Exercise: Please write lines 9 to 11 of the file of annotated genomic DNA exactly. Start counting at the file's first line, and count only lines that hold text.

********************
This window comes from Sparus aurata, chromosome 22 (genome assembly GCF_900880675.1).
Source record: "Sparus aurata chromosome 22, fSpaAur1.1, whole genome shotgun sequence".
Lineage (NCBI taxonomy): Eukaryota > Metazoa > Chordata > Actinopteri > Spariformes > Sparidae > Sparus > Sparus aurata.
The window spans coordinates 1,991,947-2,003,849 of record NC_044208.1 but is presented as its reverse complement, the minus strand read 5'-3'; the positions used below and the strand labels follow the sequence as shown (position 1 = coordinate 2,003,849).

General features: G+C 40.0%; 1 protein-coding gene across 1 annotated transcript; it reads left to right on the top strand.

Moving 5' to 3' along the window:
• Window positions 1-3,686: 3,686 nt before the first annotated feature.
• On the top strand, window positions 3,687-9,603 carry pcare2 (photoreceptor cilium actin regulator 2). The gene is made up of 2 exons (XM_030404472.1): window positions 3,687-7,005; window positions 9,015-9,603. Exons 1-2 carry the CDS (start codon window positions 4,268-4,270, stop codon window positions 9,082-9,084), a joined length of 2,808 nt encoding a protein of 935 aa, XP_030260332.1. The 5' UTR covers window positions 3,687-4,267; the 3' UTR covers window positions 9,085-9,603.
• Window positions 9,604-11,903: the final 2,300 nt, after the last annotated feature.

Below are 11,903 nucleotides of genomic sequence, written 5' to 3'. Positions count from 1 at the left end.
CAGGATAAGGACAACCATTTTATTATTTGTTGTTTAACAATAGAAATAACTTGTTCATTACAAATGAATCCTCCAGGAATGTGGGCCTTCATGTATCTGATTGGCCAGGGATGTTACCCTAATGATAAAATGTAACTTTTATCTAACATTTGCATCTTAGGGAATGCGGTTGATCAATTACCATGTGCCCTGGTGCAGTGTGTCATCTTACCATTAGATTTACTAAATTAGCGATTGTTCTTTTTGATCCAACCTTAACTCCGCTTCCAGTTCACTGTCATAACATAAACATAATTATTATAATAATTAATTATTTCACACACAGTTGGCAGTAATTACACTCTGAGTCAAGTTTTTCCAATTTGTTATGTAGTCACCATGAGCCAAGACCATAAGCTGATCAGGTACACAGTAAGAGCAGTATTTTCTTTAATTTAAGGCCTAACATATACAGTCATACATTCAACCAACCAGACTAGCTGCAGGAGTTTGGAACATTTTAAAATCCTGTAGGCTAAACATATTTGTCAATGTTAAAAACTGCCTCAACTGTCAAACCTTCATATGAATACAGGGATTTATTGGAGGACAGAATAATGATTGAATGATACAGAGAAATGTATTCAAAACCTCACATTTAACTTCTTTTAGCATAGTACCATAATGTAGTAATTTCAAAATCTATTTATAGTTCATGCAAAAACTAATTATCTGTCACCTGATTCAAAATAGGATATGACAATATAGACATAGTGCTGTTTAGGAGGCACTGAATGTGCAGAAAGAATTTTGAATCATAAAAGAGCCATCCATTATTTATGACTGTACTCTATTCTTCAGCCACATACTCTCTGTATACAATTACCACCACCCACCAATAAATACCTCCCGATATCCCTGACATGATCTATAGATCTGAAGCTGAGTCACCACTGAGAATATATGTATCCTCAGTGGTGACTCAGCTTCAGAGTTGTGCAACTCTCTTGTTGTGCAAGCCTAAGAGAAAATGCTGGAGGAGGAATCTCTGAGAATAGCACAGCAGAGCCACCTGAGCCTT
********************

• Window positions 9,604-11,903: the final 2,300 nt, after the last annotated feature.

Below are 11,903 nucleotides of genomic sequence, written 5' to 3'. Positions count from 1 at the left end.
CAGGATAAGGACAACCATTTTATTATTTGTTGTTTAACAATAGAAATAACTTGTTCATTACAAATGAATCCTCCAGGAATGTGGGCCTTCATGTATCTGATTGGCCAGGGATGTTACCCTAATGATAAAATGTAACTTTTATCTAACATTTGCATCTTAGGGAATGCGGTTGATCAATTACCATGTGCCCTGGTGCAGTGTGTCATCTTACCATTAGATTTACTAAATTAGCGATTGTTCTTTTTGATCCAACCTTAACTCCGCTTCCAGTTCACTGTCATAACATAAACATAATTATTATAATAATTAATTATTTCACACACAGTTGGCAGTAATTACACTCTGAGTCAAGTTTTTCCAATTTGTTATGTAGTCACCATGAGCCAAGACCATAAGCTGATCAGGTACACAGTAAGAGCAGTATTTTCTTTAATTTAAGGCCTAACATATACAGTCATACATTCAACCAACCAGACTAGCTGCAGGAGTTTGGAACATTTTAAAATCCTGTAGGCTAAACATATTTGTCAATGTTAAAAACTGCCTCAACTGTCAAACCTTCATATGAATACAGGGATTTATTGGAGGACAGAATAATGATTGAATGATACAGAGAAATGTATTCAAAACCTCACATTTAACTTCTTTTAGCATAGTACCATAATGTAGTAATTTCAAAATCTATTTATAGTTCATGCAAAAACTAATTATCTGTCACCTGATTCAAAATAGGATATGACAATATAGACATAGTGCTGTTTAGGAGGCACTGAATGTGCAGAAAGAATTTTGAATCATAAAAGAGCCATCCATTATTTATGACTGTACTCTATTCTTCAGCCACATACTCTCTGTATACAATTACCACCACCCACCAATAAATACCTCCCGATATCCCTGACATGATCTATAGATCTGAAGCTGAGTCACCACTGAGAATATATGTATCCTCAGTGGTGACTCAGCTTCAGAGTTGTGCAACTCTCTTGTTGTGCAAGCCTAAGAGAAAATGCTGGAGGAGGAATCTCTGAGAATAGCACAGCAGAGCCACCTGAGCCTT